- Colorectal Cancer: for men and women ages 50 to 75 (in certain situations, also may be advisable from ages 75 to 85). Colonoscopy: for men and women, every 10 years. Other screening tests are: Fecal Immunochemical test: stool blood test, every 1-3 years, and CT colonography (an x-ray examination): every 5 years.
- Lung Cancer: annually with low-dose computed tomography in adults ages 55 to 80 years who have a history of heavy smoking and currently smoke or have quit within the past 15 years.
- Prostate Cancer: Digital rectal exam (DRE) and prostate specific antigen (PSA) test/discussion with physician: annually for men 50 and over (starting at age 40 for African-Americans).
- Cholesterol: Lipid Panel, including LDL: every 5 years, or more frequently based on results and risk profile for all men and women starting at age 20, or earlier if cardiac risk profile reveals high risk.
- Diabetes: Fasting Plasma Glucose or Random Plasma Glucose: men and women with high blood pressure, are overweight, or have cardiovascular risk factors; all others age 45 and over.
- Hepatitis B: screen persons at high risk for infection (such as geographic location, HIV positive, immunocompromised); screen pregnant women at their first prenatal visit.
- Hepatitis C: one-time testing of all adults 18 and all pregnant women during every pregnancy. People with risk factors, including people who inject drugs, should be tested regularly.
- Human Immunodeficiency Virus (HIV) Infection: screen in adults age 13 to 65 years and younger adolescents and older adults at increased risk; all pregnant women.
- Hypertension: blood pressure measurement every 1-2 years for all men and women, regardless of age.
- Osteoporosis: DXA (bone-density testing): baseline testing with follow-up intervals based on test results for women ages 65 and over, or starting at menopause if additional risk factors exist.
- Sexually Transmitted Infections (STIs): screen sexually active and those at high risk for syphilis, chlamydia, and gonorrhea and offer intensive behavioral counseling for adults who are at increased risk for STIs.
- Diphtheria/Tetanus/Pertussis: one time in place of Diphtheria/Tetanus Booster for men and women ages 19 to 64.
- Diphtheria/Tetanus: every 10 years for men and women up to age 65; single vaccination only for men and women 65 or over.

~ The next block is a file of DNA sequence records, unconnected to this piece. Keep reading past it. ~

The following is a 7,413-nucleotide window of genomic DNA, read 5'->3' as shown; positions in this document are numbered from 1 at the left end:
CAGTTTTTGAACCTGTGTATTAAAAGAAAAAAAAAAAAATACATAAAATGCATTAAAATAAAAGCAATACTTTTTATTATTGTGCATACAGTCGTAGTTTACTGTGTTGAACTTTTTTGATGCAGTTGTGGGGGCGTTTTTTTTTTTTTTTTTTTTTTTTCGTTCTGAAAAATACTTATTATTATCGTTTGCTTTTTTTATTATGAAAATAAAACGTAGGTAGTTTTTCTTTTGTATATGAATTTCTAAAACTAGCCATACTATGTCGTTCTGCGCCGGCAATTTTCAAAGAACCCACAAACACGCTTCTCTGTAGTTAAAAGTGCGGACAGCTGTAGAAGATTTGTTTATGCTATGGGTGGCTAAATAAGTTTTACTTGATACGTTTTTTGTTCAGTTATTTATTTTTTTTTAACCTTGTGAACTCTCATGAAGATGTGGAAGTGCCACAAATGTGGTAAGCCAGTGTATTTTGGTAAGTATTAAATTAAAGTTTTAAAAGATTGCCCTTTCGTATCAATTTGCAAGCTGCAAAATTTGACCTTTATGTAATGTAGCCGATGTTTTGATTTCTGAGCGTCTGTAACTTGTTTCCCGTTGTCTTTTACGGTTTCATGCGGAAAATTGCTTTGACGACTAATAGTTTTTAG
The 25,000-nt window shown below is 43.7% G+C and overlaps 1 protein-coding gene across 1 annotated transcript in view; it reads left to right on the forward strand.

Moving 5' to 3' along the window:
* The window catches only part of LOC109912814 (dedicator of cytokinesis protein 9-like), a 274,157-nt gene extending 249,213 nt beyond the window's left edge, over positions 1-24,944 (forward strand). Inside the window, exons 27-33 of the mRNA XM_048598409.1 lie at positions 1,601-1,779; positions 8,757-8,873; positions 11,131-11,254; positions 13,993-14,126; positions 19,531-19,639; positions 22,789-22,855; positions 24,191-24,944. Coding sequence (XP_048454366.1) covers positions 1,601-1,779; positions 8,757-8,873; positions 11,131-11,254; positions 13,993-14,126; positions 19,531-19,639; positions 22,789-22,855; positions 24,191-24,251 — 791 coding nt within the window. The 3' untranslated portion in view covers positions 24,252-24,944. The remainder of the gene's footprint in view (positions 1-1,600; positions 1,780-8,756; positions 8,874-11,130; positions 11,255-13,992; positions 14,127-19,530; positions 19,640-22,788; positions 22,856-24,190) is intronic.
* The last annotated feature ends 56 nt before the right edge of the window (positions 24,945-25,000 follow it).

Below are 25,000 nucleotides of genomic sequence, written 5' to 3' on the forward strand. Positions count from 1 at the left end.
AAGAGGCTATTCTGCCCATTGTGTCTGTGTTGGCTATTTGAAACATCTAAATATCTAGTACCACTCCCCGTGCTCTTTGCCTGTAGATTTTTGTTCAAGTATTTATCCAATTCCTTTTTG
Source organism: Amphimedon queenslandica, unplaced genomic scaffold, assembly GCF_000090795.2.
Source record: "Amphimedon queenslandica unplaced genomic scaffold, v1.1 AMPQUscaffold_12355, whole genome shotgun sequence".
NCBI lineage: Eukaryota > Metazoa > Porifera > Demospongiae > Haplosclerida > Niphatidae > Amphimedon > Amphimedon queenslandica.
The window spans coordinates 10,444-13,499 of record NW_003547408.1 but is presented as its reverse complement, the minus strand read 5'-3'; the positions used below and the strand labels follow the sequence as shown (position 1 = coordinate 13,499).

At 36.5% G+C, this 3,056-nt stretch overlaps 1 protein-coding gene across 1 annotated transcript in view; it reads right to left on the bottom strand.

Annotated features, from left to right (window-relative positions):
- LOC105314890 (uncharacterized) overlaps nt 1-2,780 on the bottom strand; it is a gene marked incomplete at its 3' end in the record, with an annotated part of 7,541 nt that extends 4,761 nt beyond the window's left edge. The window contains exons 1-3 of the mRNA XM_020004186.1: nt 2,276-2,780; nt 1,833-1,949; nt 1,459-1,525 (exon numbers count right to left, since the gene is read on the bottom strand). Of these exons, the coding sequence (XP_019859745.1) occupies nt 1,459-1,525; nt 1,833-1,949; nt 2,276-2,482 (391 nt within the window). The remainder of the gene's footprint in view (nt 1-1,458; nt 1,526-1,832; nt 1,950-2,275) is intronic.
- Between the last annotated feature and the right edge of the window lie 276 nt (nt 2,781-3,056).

- Human Papillomavirus (HPV): one series of three vaccines for females between ages 11 and 26, and men, two to three doses depending on age at time of initial vaccination; age 19-21 if not already given.
- Influenza (Flu): annually for high-risk adults of any age with diabetes or heart, lung, kidney or immune disease; annually for all adults ages 50 and over; annually for any adult desiring immunization, regardless of age.
- Pneumococcal (for Pneumonia): one dose of PCV 13 and one dose of PCV 23 at least one year after PCV 13 for adults ages 65 and over who are at average risk, for high-risk adults of any age with diabetes, cancer, or heart, lung, or immune disease, Initial vaccination, with single revaccination 5 years later.
- Varicella Zoster (for Shingles): two doses starting at age 50; single vaccination for adults ages 60 and older.
Mental Health Awareness
- Physical Exam: Your primary care provider may give you a physical exam and ask you about your feelings, mood, behavior patterns, and other symptoms. Your provider may also order a blood test to find out if a physical disorder may be causing mental health symptoms.
- Coping with Stress: The COVID-19 pandemic is stressful for many people. Public health actions, such as social distancing, can make people feel isolated and lonely and can increase stress and anxiety. However, these actions are necessary to reduce the spread of COVID-19. Coping with stress in a healthy way will make you, the people you care about, and your community stronger. Know where and how to get treatment and other support services, including counseling or therapy in person or through telehealth services. Free and confidential resources can also help you connect with a skilled, trained counselor in your area.